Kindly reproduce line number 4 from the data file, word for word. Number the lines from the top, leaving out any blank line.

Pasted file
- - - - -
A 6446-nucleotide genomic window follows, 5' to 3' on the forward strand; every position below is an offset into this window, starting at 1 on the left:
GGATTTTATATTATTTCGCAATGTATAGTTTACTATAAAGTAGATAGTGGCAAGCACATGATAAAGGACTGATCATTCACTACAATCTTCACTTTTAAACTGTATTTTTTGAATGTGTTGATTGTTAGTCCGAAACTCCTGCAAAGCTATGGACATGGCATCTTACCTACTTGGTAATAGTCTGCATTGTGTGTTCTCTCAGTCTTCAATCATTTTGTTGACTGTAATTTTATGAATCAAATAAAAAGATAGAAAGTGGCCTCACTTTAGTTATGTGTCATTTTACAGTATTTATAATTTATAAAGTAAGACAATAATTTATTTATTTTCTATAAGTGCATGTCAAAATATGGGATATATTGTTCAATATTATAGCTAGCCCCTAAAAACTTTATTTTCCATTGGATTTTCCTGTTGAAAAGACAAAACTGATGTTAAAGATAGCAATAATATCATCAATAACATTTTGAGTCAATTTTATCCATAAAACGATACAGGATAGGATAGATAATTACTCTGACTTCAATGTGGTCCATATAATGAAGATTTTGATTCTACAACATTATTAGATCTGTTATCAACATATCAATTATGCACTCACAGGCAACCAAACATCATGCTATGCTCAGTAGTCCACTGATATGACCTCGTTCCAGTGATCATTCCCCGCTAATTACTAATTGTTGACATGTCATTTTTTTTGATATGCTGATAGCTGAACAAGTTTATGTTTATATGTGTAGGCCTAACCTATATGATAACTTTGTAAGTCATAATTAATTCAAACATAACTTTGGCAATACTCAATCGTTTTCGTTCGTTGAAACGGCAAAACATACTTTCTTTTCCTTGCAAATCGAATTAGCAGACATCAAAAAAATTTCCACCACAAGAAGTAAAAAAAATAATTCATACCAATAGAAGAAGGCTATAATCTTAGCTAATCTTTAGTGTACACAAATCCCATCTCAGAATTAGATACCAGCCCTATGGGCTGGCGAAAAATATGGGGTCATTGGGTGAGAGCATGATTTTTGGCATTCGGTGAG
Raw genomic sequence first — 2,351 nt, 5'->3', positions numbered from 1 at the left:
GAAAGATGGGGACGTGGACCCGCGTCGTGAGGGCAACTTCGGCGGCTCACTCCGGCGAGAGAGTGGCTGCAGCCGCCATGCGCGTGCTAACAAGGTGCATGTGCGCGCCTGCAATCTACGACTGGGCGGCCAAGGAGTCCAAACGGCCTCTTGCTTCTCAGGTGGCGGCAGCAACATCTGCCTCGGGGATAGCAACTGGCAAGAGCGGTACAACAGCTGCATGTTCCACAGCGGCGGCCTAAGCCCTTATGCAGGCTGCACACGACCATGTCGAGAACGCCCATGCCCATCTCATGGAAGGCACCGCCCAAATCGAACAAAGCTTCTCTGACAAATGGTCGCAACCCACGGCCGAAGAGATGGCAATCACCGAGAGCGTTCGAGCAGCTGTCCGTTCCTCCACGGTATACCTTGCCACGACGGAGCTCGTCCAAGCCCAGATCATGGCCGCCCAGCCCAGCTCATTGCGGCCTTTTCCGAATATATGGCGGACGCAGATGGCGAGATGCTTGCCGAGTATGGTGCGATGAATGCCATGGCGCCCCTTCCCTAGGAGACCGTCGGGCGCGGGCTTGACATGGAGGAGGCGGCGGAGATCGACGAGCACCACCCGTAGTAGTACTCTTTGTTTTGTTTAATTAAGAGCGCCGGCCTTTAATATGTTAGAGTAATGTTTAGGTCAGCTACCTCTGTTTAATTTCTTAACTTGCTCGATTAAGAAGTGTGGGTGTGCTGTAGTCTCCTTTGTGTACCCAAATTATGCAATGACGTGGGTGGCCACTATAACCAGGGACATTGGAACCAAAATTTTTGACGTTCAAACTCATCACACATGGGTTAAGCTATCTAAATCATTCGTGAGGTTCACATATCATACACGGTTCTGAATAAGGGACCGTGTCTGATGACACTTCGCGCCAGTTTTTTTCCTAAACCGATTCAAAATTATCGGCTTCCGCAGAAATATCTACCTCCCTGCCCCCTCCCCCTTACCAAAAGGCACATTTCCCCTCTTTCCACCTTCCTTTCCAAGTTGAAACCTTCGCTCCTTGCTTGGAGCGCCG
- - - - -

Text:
GAAAGATGGGGACGTGGACCCGCGTCGTGAGGGCAACTTCGGCGGCTCACTCCGGCGAGAGAGTGGCTGCAGCCGCCATGCGCGTGCTAACAAGGTGCATGTGCGCGCCTGCAATCTACGACTGGGCGGCCAAGGAGTCCAAACGGCCTCTTGCTTCTCAGGTGGCGGCAGCAACATCTGCCTCGGGGATAGCAACTGGCAAGAGCGGTACAACAGCTGCATGTTCCACAGCGGCGGCCTAAGCCCTTATGCAGGCTGCACACGACCATGTCGAGAACGCCCATGCCCATCTCATGGAAGGCACCGCCCAAATCGAACAAAGCTTCTCTGACAAATGGTCGCAACCCACGGCCGAAGAGATGGCAATCACCGAGAGCGTTCGAGCAGCTGTCCGTTCCTCCACGGTATACCTTGCCACGACGGAGCTCGTCCAAGCCCAGATCATGGCCGCCCAGCCCAGCTCATTGCGGCCTTTTCCGAATATATGGCGGACGCAGATGGCGAGATGCTTGCCGAGTATGGTGCGATGAATGCCATGGCGCCCCTTCCCTAGGAGACCGTCGGGCGCGGGCTTGACATGGAGGAGGCGGCGGAGATCGACGAGCACCACCCGTAGTAGTACTCTTTGTTTTGTTTAATTAAGAGCGCCGGCCTTTAATATGTTAGAGTAATGTTTAGGTCAGCTACCTCTGTTTAATTTCTTAACTTGCTCGATTAAGAAGTGTGGGTGTGCTGTAGTCTCCTTTGTGTACCCAAATTATGCAATGACGTGGGTGGCCACTATAACCAGGGACATTGGAACCAAAATTTTTGACGTTCAAACTCATCACACATGGGTTAAGCTATCTAAATCATTCGTGAGGTTCACATATCATACACGGTTCTGAATAAGGGACCGTGTCTGATGACACTTCGCGCCAGTTTTTTTCCTAAACCGATTCAAAATTATCGGCTTCCGCAGAAATATCTACCTCCCTGCCCCCTCCCCCTTACCAAAAGGCACATTTCCCCTCTTTCCACCTTCCTTTCCAAGTTGAAACCTTCGCTCCTTGCTTGGAGCGCCG